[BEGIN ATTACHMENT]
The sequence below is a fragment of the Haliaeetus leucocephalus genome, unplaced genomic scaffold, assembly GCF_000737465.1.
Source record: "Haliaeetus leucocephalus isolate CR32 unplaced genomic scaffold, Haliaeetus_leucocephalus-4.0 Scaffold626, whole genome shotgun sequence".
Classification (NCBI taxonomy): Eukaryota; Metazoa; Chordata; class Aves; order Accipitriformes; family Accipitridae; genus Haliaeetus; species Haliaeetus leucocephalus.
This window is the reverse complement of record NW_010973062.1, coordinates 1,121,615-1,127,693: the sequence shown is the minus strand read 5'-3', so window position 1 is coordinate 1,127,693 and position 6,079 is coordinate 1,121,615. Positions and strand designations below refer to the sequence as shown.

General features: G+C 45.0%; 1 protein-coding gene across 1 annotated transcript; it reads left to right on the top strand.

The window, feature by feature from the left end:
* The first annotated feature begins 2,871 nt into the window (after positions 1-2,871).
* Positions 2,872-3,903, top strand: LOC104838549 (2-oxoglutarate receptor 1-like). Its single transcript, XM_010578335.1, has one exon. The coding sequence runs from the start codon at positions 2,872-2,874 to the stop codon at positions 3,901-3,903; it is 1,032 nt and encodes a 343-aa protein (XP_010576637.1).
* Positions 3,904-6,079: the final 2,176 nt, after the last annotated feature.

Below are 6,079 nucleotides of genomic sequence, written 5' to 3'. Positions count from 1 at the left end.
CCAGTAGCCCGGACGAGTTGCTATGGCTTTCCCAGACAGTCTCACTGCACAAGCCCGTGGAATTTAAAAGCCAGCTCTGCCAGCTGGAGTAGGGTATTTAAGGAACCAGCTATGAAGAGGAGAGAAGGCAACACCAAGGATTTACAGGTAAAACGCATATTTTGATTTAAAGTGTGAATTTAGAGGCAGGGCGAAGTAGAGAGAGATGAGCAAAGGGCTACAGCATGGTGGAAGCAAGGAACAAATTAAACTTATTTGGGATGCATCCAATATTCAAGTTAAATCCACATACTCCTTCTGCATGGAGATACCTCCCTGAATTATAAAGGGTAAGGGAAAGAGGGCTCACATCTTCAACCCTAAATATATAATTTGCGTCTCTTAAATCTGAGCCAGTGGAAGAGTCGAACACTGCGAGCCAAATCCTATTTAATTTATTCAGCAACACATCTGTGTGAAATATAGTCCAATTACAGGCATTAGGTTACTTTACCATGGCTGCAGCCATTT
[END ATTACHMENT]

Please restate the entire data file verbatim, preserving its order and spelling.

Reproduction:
The sequence below is a fragment of the Haliaeetus leucocephalus genome, unplaced genomic scaffold, assembly GCF_000737465.1.
Source record: "Haliaeetus leucocephalus isolate CR32 unplaced genomic scaffold, Haliaeetus_leucocephalus-4.0 Scaffold626, whole genome shotgun sequence".
Classification (NCBI taxonomy): Eukaryota; Metazoa; Chordata; class Aves; order Accipitriformes; family Accipitridae; genus Haliaeetus; species Haliaeetus leucocephalus.
This window is the reverse complement of record NW_010973062.1, coordinates 1,121,615-1,127,693: the sequence shown is the minus strand read 5'-3', so window position 1 is coordinate 1,127,693 and position 6,079 is coordinate 1,121,615. Positions and strand designations below refer to the sequence as shown.

General features: G+C 45.0%; 1 protein-coding gene across 1 annotated transcript; it reads left to right on the top strand.

The window, feature by feature from the left end:
* The first annotated feature begins 2,871 nt into the window (after positions 1-2,871).
* Positions 2,872-3,903, top strand: LOC104838549 (2-oxoglutarate receptor 1-like). Its single transcript, XM_010578335.1, has one exon. The coding sequence runs from the start codon at positions 2,872-2,874 to the stop codon at positions 3,901-3,903; it is 1,032 nt and encodes a 343-aa protein (XP_010576637.1).
* Positions 3,904-6,079: the final 2,176 nt, after the last annotated feature.

Below are 6,079 nucleotides of genomic sequence, written 5' to 3'. Positions count from 1 at the left end.
CCAGTAGCCCGGACGAGTTGCTATGGCTTTCCCAGACAGTCTCACTGCACAAGCCCGTGGAATTTAAAAGCCAGCTCTGCCAGCTGGAGTAGGGTATTTAAGGAACCAGCTATGAAGAGGAGAGAAGGCAACACCAAGGATTTACAGGTAAAACGCATATTTTGATTTAAAGTGTGAATTTAGAGGCAGGGCGAAGTAGAGAGAGATGAGCAAAGGGCTACAGCATGGTGGAAGCAAGGAACAAATTAAACTTATTTGGGATGCATCCAATATTCAAGTTAAATCCACATACTCCTTCTGCATGGAGATACCTCCCTGAATTATAAAGGGTAAGGGAAAGAGGGCTCACATCTTCAACCCTAAATATATAATTTGCGTCTCTTAAATCTGAGCCAGTGGAAGAGTCGAACACTGCGAGCCAAATCCTATTTAATTTATTCAGCAACACATCTGTGTGAAATATAGTCCAATTACAGGCATTAGGTTACTTTACCATGGCTGCAGCCATTT